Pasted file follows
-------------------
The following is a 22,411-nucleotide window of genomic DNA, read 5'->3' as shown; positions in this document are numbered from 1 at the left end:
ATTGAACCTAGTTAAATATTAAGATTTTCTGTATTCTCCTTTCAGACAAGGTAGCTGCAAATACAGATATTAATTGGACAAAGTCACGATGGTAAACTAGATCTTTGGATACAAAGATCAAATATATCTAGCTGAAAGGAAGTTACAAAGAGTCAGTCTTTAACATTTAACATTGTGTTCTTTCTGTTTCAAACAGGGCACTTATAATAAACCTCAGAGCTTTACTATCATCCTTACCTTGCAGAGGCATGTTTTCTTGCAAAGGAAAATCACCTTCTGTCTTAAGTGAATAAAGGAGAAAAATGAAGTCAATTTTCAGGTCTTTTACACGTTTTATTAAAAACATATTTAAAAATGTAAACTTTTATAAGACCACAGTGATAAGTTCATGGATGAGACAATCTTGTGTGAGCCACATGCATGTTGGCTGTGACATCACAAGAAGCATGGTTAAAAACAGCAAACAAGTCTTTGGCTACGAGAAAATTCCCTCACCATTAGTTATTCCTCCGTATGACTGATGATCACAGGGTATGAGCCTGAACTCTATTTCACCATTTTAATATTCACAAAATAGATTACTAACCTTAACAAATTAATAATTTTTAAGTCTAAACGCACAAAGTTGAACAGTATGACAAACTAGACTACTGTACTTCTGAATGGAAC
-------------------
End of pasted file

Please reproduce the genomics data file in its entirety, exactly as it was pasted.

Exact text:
The following is a 22,411-nucleotide window of genomic DNA, read 5'->3' as shown; positions in this document are numbered from 1 at the left end:
ATTGAACCTAGTTAAATATTAAGATTTTCTGTATTCTCCTTTCAGACAAGGTAGCTGCAAATACAGATATTAATTGGACAAAGTCACGATGGTAAACTAGATCTTTGGATACAAAGATCAAATATATCTAGCTGAAAGGAAGTTACAAAGAGTCAGTCTTTAACATTTAACATTGTGTTCTTTCTGTTTCAAACAGGGCACTTATAATAAACCTCAGAGCTTTACTATCATCCTTACCTTGCAGAGGCATGTTTTCTTGCAAAGGAAAATCACCTTCTGTCTTAAGTGAATAAAGGAGAAAAATGAAGTCAATTTTCAGGTCTTTTACACGTTTTATTAAAAACATATTTAAAAATGTAAACTTTTATAAGACCACAGTGATAAGTTCATGGATGAGACAATCTTGTGTGAGCCACATGCATGTTGGCTGTGACATCACAAGAAGCATGGTTAAAAACAGCAAACAAGTCTTTGGCTACGAGAAAATTCCCTCACCATTAGTTATTCCTCCGTATGACTGATGATCACAGGGTATGAGCCTGAACTCTATTTCACCATTTTAATATTCACAAAATAGATTACTAACCTTAACAAATTAATAATTTTTAAGTCTAAACGCACAAAGTTGAACAGTATGACAAACTAGACTACTGTACTTCTGAATGGAAC